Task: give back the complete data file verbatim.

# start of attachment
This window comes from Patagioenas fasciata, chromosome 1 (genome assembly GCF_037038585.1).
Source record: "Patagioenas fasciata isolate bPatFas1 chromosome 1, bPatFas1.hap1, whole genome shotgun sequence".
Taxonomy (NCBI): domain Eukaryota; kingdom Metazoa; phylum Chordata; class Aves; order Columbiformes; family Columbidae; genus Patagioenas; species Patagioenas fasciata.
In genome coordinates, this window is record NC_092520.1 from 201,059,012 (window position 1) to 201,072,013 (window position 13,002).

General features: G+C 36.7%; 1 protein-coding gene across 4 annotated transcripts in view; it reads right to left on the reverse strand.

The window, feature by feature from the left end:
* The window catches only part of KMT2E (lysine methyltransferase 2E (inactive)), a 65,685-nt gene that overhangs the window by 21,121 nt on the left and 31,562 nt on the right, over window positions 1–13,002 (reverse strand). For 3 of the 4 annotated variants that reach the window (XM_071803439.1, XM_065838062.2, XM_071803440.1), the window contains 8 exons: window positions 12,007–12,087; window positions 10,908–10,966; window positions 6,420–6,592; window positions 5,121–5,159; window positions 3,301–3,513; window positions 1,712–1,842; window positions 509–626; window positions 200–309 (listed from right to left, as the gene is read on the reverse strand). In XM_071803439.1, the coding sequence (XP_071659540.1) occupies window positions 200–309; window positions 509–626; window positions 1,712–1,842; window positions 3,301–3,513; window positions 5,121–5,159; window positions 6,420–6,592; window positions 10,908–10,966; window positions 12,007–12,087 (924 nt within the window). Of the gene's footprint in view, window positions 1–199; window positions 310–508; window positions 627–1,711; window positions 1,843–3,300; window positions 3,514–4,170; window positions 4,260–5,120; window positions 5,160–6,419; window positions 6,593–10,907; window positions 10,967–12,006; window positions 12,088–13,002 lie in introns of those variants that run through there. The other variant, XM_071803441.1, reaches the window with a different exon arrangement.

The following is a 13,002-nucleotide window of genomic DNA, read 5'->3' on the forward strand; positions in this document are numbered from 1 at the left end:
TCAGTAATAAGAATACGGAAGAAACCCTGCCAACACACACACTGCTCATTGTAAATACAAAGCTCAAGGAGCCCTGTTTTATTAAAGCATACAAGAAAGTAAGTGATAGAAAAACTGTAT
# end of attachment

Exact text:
This window comes from Patagioenas fasciata, chromosome 1 (genome assembly GCF_037038585.1).
Source record: "Patagioenas fasciata isolate bPatFas1 chromosome 1, bPatFas1.hap1, whole genome shotgun sequence".
Taxonomy (NCBI): domain Eukaryota; kingdom Metazoa; phylum Chordata; class Aves; order Columbiformes; family Columbidae; genus Patagioenas; species Patagioenas fasciata.
In genome coordinates, this window is record NC_092520.1 from 201,059,012 (window position 1) to 201,072,013 (window position 13,002).

General features: G+C 36.7%; 1 protein-coding gene across 4 annotated transcripts in view; it reads right to left on the reverse strand.

The window, feature by feature from the left end:
* The window catches only part of KMT2E (lysine methyltransferase 2E (inactive)), a 65,685-nt gene that overhangs the window by 21,121 nt on the left and 31,562 nt on the right, over window positions 1–13,002 (reverse strand). For 3 of the 4 annotated variants that reach the window (XM_071803439.1, XM_065838062.2, XM_071803440.1), the window contains 8 exons: window positions 12,007–12,087; window positions 10,908–10,966; window positions 6,420–6,592; window positions 5,121–5,159; window positions 3,301–3,513; window positions 1,712–1,842; window positions 509–626; window positions 200–309 (listed from right to left, as the gene is read on the reverse strand). In XM_071803439.1, the coding sequence (XP_071659540.1) occupies window positions 200–309; window positions 509–626; window positions 1,712–1,842; window positions 3,301–3,513; window positions 5,121–5,159; window positions 6,420–6,592; window positions 10,908–10,966; window positions 12,007–12,087 (924 nt within the window). Of the gene's footprint in view, window positions 1–199; window positions 310–508; window positions 627–1,711; window positions 1,843–3,300; window positions 3,514–4,170; window positions 4,260–5,120; window positions 5,160–6,419; window positions 6,593–10,907; window positions 10,967–12,006; window positions 12,088–13,002 lie in introns of those variants that run through there. The other variant, XM_071803441.1, reaches the window with a different exon arrangement.

The following is a 13,002-nucleotide window of genomic DNA, read 5'->3' on the forward strand; positions in this document are numbered from 1 at the left end:
TCAGTAATAAGAATACGGAAGAAACCCTGCCAACACACACACTGCTCATTGTAAATACAAAGCTCAAGGAGCCCTGTTTTATTAAAGCATACAAGAAAGTAAGTGATAGAAAAACTGTAT